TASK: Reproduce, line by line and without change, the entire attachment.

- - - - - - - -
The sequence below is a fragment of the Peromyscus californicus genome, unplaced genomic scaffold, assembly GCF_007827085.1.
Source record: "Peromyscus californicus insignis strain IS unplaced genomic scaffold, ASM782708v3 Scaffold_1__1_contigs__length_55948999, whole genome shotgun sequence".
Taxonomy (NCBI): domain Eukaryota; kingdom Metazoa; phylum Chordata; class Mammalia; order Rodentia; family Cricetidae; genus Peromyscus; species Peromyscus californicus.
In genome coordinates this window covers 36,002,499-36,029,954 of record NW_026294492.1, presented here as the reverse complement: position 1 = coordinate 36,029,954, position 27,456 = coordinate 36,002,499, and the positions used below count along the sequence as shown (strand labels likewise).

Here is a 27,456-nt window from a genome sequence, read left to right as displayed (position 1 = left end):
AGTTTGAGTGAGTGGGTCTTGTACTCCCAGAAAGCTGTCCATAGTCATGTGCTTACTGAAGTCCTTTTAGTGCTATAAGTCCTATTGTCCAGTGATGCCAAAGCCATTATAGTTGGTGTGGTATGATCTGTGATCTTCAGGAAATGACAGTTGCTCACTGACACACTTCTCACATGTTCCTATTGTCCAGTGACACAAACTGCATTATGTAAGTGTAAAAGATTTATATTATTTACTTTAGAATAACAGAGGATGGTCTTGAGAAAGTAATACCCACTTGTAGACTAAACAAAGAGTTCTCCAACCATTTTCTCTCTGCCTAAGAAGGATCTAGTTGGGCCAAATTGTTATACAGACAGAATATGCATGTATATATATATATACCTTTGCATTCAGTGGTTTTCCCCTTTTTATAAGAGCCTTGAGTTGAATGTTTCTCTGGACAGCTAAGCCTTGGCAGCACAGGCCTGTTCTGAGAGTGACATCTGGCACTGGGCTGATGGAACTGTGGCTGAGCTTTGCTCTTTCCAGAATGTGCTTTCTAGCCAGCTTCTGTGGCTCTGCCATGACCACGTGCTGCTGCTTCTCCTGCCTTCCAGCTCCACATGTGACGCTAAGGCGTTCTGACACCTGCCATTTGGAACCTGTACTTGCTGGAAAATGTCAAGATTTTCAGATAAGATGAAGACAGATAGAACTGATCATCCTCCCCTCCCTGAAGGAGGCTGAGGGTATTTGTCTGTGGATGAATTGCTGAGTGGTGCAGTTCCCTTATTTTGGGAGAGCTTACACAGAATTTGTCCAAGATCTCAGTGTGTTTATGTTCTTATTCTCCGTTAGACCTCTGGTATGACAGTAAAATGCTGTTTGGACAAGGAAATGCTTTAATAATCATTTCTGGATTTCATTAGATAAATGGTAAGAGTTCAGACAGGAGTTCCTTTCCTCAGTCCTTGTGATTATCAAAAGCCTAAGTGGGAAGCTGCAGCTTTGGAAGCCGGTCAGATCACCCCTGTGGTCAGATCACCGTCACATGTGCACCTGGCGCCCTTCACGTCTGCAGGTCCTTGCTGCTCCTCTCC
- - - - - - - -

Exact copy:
The sequence below is a fragment of the Peromyscus californicus genome, unplaced genomic scaffold, assembly GCF_007827085.1.
Source record: "Peromyscus californicus insignis strain IS unplaced genomic scaffold, ASM782708v3 Scaffold_1__1_contigs__length_55948999, whole genome shotgun sequence".
Taxonomy (NCBI): domain Eukaryota; kingdom Metazoa; phylum Chordata; class Mammalia; order Rodentia; family Cricetidae; genus Peromyscus; species Peromyscus californicus.
In genome coordinates this window covers 36,002,499-36,029,954 of record NW_026294492.1, presented here as the reverse complement: position 1 = coordinate 36,029,954, position 27,456 = coordinate 36,002,499, and the positions used below count along the sequence as shown (strand labels likewise).

Here is a 27,456-nt window from a genome sequence, read left to right as displayed (position 1 = left end):
AGTTTGAGTGAGTGGGTCTTGTACTCCCAGAAAGCTGTCCATAGTCATGTGCTTACTGAAGTCCTTTTAGTGCTATAAGTCCTATTGTCCAGTGATGCCAAAGCCATTATAGTTGGTGTGGTATGATCTGTGATCTTCAGGAAATGACAGTTGCTCACTGACACACTTCTCACATGTTCCTATTGTCCAGTGACACAAACTGCATTATGTAAGTGTAAAAGATTTATATTATTTACTTTAGAATAACAGAGGATGGTCTTGAGAAAGTAATACCCACTTGTAGACTAAACAAAGAGTTCTCCAACCATTTTCTCTCTGCCTAAGAAGGATCTAGTTGGGCCAAATTGTTATACAGACAGAATATGCATGTATATATATATATACCTTTGCATTCAGTGGTTTTCCCCTTTTTATAAGAGCCTTGAGTTGAATGTTTCTCTGGACAGCTAAGCCTTGGCAGCACAGGCCTGTTCTGAGAGTGACATCTGGCACTGGGCTGATGGAACTGTGGCTGAGCTTTGCTCTTTCCAGAATGTGCTTTCTAGCCAGCTTCTGTGGCTCTGCCATGACCACGTGCTGCTGCTTCTCCTGCCTTCCAGCTCCACATGTGACGCTAAGGCGTTCTGACACCTGCCATTTGGAACCTGTACTTGCTGGAAAATGTCAAGATTTTCAGATAAGATGAAGACAGATAGAACTGATCATCCTCCCCTCCCTGAAGGAGGCTGAGGGTATTTGTCTGTGGATGAATTGCTGAGTGGTGCAGTTCCCTTATTTTGGGAGAGCTTACACAGAATTTGTCCAAGATCTCAGTGTGTTTATGTTCTTATTCTCCGTTAGACCTCTGGTATGACAGTAAAATGCTGTTTGGACAAGGAAATGCTTTAATAATCATTTCTGGATTTCATTAGATAAATGGTAAGAGTTCAGACAGGAGTTCCTTTCCTCAGTCCTTGTGATTATCAAAAGCCTAAGTGGGAAGCTGCAGCTTTGGAAGCCGGTCAGATCACCCCTGTGGTCAGATCACCGTCACATGTGCACCTGGCGCCCTTCACGTCTGCAGGTCCTTGCTGCTCCTCTCC